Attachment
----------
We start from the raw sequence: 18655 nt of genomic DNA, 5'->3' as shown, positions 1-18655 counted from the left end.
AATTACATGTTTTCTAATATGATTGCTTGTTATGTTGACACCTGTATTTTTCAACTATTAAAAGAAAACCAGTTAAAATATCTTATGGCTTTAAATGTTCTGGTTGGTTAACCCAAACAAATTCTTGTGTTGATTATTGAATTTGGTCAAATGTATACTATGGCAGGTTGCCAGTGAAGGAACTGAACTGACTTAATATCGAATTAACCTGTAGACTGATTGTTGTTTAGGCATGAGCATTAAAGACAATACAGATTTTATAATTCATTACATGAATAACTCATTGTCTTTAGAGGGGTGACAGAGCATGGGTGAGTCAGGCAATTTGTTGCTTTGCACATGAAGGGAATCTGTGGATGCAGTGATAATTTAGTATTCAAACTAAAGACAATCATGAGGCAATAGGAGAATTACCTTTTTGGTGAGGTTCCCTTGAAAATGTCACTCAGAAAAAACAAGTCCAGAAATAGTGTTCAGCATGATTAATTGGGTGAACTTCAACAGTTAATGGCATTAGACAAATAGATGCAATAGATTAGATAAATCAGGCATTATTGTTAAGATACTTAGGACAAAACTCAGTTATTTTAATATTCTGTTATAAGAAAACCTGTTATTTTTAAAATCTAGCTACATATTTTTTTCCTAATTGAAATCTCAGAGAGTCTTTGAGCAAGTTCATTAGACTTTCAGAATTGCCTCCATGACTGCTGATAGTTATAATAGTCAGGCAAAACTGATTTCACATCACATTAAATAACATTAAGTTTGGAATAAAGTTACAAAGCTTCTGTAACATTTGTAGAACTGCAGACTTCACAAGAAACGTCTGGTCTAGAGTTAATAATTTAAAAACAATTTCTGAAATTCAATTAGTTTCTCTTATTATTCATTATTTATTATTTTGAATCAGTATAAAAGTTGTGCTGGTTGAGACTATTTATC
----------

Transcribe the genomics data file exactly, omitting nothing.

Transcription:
We start from the raw sequence: 18655 nt of genomic DNA, 5'->3' as shown, positions 1-18655 counted from the left end.
AATTACATGTTTTCTAATATGATTGCTTGTTATGTTGACACCTGTATTTTTCAACTATTAAAAGAAAACCAGTTAAAATATCTTATGGCTTTAAATGTTCTGGTTGGTTAACCCAAACAAATTCTTGTGTTGATTATTGAATTTGGTCAAATGTATACTATGGCAGGTTGCCAGTGAAGGAACTGAACTGACTTAATATCGAATTAACCTGTAGACTGATTGTTGTTTAGGCATGAGCATTAAAGACAATACAGATTTTATAATTCATTACATGAATAACTCATTGTCTTTAGAGGGGTGACAGAGCATGGGTGAGTCAGGCAATTTGTTGCTTTGCACATGAAGGGAATCTGTGGATGCAGTGATAATTTAGTATTCAAACTAAAGACAATCATGAGGCAATAGGAGAATTACCTTTTTGGTGAGGTTCCCTTGAAAATGTCACTCAGAAAAAACAAGTCCAGAAATAGTGTTCAGCATGATTAATTGGGTGAACTTCAACAGTTAATGGCATTAGACAAATAGATGCAATAGATTAGATAAATCAGGCATTATTGTTAAGATACTTAGGACAAAACTCAGTTATTTTAATATTCTGTTATAAGAAAACCTGTTATTTTTAAAATCTAGCTACATATTTTTTTCCTAATTGAAATCTCAGAGAGTCTTTGAGCAAGTTCATTAGACTTTCAGAATTGCCTCCATGACTGCTGATAGTTATAATAGTCAGGCAAAACTGATTTCACATCACATTAAATAACATTAAGTTTGGAATAAAGTTACAAAGCTTCTGTAACATTTGTAGAACTGCAGACTTCACAAGAAACGTCTGGTCTAGAGTTAATAATTTAAAAACAATTTCTGAAATTCAATTAGTTTCTCTTATTATTCATTATTTATTATTTTGAATCAGTATAAAAGTTGTGCTGGTTGAGACTATTTATC